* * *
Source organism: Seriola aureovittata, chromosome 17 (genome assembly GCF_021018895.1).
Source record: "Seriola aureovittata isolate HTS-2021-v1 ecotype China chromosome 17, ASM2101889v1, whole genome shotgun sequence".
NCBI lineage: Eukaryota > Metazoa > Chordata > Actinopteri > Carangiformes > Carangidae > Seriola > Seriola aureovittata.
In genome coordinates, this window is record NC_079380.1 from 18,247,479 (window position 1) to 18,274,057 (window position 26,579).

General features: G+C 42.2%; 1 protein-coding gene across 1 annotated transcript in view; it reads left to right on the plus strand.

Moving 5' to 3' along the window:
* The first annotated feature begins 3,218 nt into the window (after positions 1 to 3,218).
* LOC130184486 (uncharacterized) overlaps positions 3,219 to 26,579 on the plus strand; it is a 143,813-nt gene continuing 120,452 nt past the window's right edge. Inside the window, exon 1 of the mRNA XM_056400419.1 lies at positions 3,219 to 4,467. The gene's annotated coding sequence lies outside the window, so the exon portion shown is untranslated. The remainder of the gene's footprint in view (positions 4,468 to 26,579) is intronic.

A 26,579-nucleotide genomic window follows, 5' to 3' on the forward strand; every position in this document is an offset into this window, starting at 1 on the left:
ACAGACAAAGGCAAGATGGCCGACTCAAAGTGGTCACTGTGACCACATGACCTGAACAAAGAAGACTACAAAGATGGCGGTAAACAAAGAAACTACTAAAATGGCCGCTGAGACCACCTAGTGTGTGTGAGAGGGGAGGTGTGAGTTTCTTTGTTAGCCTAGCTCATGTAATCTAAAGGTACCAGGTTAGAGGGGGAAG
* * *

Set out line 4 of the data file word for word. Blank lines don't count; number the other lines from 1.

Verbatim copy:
In genome coordinates, this window is record NC_079380.1 from 18,247,479 (window position 1) to 18,274,057 (window position 26,579).